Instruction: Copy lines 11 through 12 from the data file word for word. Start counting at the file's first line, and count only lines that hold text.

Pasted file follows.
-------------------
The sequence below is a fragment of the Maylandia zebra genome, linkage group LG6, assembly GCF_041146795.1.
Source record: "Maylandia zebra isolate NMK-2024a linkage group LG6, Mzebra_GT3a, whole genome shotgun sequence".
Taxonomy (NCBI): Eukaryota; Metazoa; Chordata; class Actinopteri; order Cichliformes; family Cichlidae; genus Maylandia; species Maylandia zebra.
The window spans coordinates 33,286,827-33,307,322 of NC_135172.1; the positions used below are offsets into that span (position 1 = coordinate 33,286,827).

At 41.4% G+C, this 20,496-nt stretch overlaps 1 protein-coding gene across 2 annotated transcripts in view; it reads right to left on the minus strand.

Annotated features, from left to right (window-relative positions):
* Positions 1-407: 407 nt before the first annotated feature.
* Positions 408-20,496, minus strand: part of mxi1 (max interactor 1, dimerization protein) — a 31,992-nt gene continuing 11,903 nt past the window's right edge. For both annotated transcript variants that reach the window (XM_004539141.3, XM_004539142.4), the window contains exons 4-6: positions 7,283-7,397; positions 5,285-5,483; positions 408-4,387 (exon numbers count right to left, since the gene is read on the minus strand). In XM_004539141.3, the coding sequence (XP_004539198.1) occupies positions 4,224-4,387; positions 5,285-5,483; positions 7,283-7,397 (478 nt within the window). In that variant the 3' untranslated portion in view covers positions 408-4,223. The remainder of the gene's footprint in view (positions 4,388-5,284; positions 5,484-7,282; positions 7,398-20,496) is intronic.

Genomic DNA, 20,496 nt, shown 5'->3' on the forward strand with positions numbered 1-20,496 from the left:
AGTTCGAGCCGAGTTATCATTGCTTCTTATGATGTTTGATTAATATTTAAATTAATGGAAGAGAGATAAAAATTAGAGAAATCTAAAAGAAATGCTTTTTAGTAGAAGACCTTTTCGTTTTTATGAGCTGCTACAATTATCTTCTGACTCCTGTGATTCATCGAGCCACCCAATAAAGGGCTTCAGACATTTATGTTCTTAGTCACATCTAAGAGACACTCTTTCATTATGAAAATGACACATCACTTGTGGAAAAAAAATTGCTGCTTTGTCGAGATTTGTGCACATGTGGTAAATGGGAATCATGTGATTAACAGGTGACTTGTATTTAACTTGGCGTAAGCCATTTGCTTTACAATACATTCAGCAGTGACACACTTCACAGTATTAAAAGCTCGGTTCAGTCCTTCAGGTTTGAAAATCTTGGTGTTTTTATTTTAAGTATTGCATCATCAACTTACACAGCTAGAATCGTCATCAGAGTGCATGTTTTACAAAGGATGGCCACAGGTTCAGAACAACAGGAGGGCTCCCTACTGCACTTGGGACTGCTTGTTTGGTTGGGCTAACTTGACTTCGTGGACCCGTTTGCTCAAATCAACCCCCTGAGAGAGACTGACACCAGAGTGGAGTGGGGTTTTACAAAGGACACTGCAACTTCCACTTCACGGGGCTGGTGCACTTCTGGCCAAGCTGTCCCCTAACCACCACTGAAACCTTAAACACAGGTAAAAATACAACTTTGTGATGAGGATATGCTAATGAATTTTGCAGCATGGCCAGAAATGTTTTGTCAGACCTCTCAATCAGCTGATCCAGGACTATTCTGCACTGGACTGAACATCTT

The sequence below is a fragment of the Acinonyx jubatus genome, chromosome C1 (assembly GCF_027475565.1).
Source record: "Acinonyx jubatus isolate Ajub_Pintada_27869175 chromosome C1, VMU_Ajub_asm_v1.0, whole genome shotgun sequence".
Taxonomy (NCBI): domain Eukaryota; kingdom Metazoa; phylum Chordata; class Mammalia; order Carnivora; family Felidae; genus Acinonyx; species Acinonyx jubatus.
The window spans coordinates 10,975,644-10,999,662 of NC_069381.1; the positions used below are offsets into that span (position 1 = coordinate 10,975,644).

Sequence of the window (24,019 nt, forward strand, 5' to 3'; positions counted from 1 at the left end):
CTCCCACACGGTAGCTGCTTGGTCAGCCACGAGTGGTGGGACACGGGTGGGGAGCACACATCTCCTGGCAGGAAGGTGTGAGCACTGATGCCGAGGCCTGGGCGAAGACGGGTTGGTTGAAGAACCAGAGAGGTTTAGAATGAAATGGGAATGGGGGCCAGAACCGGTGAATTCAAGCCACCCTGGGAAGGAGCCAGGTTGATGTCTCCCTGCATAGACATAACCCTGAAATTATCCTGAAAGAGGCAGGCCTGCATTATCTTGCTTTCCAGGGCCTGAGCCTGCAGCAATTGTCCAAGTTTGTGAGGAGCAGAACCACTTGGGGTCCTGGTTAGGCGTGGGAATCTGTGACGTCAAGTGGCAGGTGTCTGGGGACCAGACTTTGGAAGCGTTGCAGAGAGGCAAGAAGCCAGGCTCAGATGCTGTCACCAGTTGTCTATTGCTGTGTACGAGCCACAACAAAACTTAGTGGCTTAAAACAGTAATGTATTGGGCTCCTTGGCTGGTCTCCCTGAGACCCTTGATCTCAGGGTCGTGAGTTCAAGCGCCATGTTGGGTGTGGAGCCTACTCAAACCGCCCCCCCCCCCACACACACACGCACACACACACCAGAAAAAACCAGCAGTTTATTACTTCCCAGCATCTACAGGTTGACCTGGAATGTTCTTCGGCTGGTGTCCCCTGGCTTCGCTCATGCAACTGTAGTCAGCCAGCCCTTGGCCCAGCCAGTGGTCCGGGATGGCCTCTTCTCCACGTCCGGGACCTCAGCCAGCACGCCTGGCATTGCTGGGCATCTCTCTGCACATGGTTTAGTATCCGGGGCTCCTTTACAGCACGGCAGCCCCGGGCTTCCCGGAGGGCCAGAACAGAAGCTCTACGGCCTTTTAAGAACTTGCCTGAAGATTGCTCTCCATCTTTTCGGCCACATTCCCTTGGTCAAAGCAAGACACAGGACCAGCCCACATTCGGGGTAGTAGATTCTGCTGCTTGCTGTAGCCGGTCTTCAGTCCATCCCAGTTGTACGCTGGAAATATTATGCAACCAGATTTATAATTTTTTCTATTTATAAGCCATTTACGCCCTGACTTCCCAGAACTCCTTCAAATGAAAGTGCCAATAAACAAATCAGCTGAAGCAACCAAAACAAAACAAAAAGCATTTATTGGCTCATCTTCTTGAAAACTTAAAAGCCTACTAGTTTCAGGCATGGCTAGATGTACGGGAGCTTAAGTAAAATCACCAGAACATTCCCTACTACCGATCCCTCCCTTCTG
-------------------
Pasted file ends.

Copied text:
The sequence below is a fragment of the Acinonyx jubatus genome, chromosome C1 (assembly GCF_027475565.1).
Source record: "Acinonyx jubatus isolate Ajub_Pintada_27869175 chromosome C1, VMU_Ajub_asm_v1.0, whole genome shotgun sequence".